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May 23, 1997


The opinion of the court was delivered by: WOLIN

 Plaintiff Antonio Brando ("Brando") brought this action pursuant to 42 U.S.C. § 405(g) (1996) for review of the final decision of the Commissioner of Social Security (the "Commissioner") denying Brando's application for disability insurance benefits. Brando alleges that Administrative Law Judge ("ALJ") Frederick Harap's ("Harap") decision was not supported by substantial evidence. At issue are the date of the expiration of coverage and the date of the onset of the disability. ALJ Harap concluded that Brando's insured status expired on December 31, 1990 and that the onset of Brando's disability was July 8, 1992. In support of his appeal, Brando claims that the ALJ erred in finding that Brando was not disabled prior to December 31, 1990 or, alternatively, that Brando was not insured for disability through 1993 or 1994. After a review of the record, this Court finds that there is substantial evidence to support the ALJ's decision. Therefore, for the reasons discussed below, the Court will affirm the Commissioner's decision denying benefits to Brando.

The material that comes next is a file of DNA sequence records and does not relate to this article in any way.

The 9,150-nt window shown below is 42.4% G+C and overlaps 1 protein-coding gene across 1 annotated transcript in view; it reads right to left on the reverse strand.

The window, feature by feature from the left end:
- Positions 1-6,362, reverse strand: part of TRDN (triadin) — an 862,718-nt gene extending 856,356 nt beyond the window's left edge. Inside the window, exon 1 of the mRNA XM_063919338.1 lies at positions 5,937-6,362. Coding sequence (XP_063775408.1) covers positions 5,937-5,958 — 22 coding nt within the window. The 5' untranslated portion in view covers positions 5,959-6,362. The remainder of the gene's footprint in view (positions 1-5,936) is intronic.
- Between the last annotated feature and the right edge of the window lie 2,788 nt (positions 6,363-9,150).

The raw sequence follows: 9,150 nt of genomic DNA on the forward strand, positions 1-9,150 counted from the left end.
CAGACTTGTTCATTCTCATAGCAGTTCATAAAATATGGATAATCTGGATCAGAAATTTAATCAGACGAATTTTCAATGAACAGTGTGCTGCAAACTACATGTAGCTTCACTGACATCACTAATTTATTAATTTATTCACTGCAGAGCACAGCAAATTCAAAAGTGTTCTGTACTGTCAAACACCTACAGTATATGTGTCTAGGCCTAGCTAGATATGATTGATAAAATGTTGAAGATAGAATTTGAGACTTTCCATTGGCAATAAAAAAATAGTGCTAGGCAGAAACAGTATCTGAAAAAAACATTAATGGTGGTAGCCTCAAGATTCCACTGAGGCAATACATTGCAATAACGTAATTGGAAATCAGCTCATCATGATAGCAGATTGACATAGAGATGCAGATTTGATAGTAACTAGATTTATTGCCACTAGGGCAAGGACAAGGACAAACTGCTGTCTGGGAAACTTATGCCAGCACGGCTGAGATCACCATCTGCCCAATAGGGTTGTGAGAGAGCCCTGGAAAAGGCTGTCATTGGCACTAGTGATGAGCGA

Brando applied for Social Security Disability benefits on September 23, 1992, claiming an onset date of disability of April 7, 1989. He alleged that he had been disabled due to chronic ischemic heart disease with angina. The Commissioner denied the application initially and upon reconsideration. Brando requested a hearing before an ALJ, and ALJ Harap held a hearing on October 15, 1993. Because the plaintiff had submitted amended income tax returns to the Internal Revenue Service ("IRS") in an effort to secure additional quarters of disability coverage from the Social Security Administration ("SSA") and because the ALJ's decision depended on the disposition of these submissions by the Commissioner, ALJ Harap did not issue his decision until October 5, 1994.